British Cardiovascular Society
9 Fitzroy Square
London W1T 5HW
Office / Landline:
+44 (0)20 7380 1901
UK, 05-Mar-2013 / British Cardiovascular Society,

With publication of the Cardiovascular Disease Outcomes Strategy and the introduction of the National Commissioning Board in England from April 2013 the landscape for commissioning of services in the NHS is changing. Patients expect high quality care from their doctor within a culture of transparency. From June 2013, interventional consultant cardiologists will be required to publish individual outcome data, a move strongly supported by the British Cardiovascular Society. It highlights the importance of specialist care being at the heart of a modern health service. To support this, the British Cardiovascular Society has published guidelines on the Commissioning of Cardiac Care and produced a report on the Future of Acute Cardiac Care, emphasising the importance and benefits of specialist care.

The principal conclusions of the report on the Future of Acute Cardiac Care were as follows:

• Patients presenting with cardiac conditions managed in specialised cardiac wards have demonstrably better outcomes.

• A significant proportion of these patients are not currently managed within a cardiac service, leading to a greater morbidity and mortality, and cost to the NHS.

• Patients presenting with acute cardiac conditions should be managed by a specialist, multi-disciplinary cardiac team and have access to key cardiac investigations and interventions, at all times.

• All hospitals admitting unselected acute medical patients should have an appropriately sized, staffed and equipped Acute Cardiac Care Unit, where high risk patients with a primary cardiac diagnosis should be managed.

• All high risk cardiac patients must have access to Acute Cardiac Care Units, and access should not be restricted to patients with Acute Coronary Syndromes.

Roughly 30% of all patients admitted to hospital with a medical condition will have a primary cardiac problem which emphasises the need for specialist expertise. There is robust evidence to demonstrate that cardiac patients managed by a specialist team have better outcomes, receive more evidence based treatments and interventions, and are discharged more rapidly than those managed by generalists. Much of this benefit comes from being cared for by a multidisciplinary team with specialist nursing, pharmacy, physiotherapy and other expert input.

From data provided by the National Cardiothoracic Benchmarking Collaborative we are able to estimate that in addition to better outcomes for patients there are cost savings that might be achieved if patients with a primary cardiac diagnosis were cared for in specialist wards rather than on a non-cardiac ward, based largely on reduced length of stay and lower rates of readmission. In one large teaching Trust 5,136 episodes of care with a primary cardiac diagnosis were attributed to non-cardiac specialties and a total spend of £3.88 million. A conservative estimate is that this cost could have been reduced by 15% if these patients had been managed by cardiology teams, a saving of around £583K, translating to a saving of around £5.8 million for the 16 Trusts participating in this collaborative.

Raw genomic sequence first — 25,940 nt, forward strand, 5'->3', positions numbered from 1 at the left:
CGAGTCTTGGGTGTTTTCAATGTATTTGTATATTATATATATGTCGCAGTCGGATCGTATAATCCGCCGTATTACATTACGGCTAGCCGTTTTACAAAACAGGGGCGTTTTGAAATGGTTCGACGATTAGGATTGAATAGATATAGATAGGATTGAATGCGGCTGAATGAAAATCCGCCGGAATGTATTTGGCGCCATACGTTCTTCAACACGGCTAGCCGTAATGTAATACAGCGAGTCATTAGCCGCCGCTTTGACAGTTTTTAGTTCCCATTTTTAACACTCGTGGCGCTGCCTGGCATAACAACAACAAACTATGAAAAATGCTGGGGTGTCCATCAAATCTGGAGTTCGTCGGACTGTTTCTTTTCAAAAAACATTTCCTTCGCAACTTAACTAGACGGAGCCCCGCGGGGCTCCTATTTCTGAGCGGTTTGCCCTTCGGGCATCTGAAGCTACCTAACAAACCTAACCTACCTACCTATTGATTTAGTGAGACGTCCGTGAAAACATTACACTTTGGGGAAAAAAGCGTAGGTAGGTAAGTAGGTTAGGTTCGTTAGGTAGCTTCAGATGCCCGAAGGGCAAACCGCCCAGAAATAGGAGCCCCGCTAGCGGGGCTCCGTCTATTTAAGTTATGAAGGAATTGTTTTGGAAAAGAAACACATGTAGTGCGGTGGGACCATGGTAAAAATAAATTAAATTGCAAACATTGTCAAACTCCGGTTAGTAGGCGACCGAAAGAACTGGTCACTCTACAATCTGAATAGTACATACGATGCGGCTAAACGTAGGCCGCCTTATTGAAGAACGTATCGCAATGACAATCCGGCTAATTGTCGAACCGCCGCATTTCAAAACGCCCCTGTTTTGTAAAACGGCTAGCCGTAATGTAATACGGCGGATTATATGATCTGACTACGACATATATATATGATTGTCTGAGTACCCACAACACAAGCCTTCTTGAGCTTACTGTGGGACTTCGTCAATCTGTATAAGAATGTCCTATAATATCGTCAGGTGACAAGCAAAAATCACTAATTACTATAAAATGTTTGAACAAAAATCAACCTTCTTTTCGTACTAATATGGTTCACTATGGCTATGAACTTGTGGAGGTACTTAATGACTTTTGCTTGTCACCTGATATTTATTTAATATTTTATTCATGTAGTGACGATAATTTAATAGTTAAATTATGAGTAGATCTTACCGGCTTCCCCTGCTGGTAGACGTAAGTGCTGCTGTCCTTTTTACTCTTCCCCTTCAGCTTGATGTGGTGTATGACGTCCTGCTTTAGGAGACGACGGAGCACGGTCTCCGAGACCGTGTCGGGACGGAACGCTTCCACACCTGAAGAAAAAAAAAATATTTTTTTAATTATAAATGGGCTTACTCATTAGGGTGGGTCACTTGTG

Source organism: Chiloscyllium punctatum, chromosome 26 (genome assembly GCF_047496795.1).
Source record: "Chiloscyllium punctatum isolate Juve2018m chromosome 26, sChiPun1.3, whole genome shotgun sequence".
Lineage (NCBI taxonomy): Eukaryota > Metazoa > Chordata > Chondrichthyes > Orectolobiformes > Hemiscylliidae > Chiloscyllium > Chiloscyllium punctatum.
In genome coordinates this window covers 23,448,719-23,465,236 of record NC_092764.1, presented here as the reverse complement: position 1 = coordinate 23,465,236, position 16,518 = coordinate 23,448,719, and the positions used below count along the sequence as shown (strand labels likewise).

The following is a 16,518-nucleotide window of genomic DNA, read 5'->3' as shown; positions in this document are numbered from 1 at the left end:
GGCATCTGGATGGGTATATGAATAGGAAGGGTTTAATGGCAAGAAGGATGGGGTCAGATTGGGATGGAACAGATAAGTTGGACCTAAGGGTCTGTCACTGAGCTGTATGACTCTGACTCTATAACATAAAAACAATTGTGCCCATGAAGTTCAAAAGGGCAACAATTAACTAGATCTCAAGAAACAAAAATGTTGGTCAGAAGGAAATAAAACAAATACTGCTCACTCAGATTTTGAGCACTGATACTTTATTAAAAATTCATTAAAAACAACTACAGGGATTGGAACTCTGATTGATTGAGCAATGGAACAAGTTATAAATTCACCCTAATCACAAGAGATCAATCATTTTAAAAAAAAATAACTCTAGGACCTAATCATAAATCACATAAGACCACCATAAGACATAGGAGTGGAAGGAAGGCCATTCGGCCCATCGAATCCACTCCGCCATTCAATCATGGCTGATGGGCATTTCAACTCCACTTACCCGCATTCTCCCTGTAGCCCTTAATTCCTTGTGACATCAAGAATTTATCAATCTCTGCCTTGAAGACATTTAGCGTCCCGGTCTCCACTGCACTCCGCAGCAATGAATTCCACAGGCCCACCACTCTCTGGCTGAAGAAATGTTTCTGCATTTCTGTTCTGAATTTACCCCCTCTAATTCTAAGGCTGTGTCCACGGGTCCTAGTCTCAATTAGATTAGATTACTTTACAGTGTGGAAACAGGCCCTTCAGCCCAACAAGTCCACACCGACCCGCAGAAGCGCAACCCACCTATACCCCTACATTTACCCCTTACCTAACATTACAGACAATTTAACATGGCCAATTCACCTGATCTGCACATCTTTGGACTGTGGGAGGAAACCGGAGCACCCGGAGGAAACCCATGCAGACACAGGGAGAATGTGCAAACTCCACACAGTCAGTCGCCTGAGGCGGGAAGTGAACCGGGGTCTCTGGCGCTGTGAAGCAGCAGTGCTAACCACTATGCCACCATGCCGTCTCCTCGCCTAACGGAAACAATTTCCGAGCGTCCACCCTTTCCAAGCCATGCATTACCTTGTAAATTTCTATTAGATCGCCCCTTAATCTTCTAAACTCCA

So while recognising the central role of expert generalists in the initial assessment and on-going care of acutely ill patients, it is important to emphasise that ready access to specialist care, including specialist nursing skills in a dedicated environment, will be required for many patients admitted with a cardiac diagnosis. Many patients will be best managed within an Acute Cardiac Care Unit for at least part of their admission. How this facility is provided will vary from Trust to Trust but in many cases is likely to require expansion of the existing Coronary Care Unit. It is essential that any such unit functions in tandem with an expanded acute medical workforce. The challenge is to identify the patients that require transfer for specialist care as soon as possible after they are admitted ensuring immediate access to specialists without loss of continuity of care.

BCS Report of the Future of Acute Cardiac Care:
BCS Guidance on Commissioning of Cardiac Services

About the BCS

The British Cardiovascular Society (BCS) was founded in 1922 and plays a pivotal role in the delivery of cardiovascular health across the UK with more than 2,500 members and around 90%, of UK consultant cardiologists. Many specialist registrars, GPs and other medical professionals with an interest in cardiovascular medicine are also members.


For further information
British Cardiovascular Society
BCS Press Office

9 Fitzroy Square
London W1T 5HW

Phone: +0044 207 380 1901
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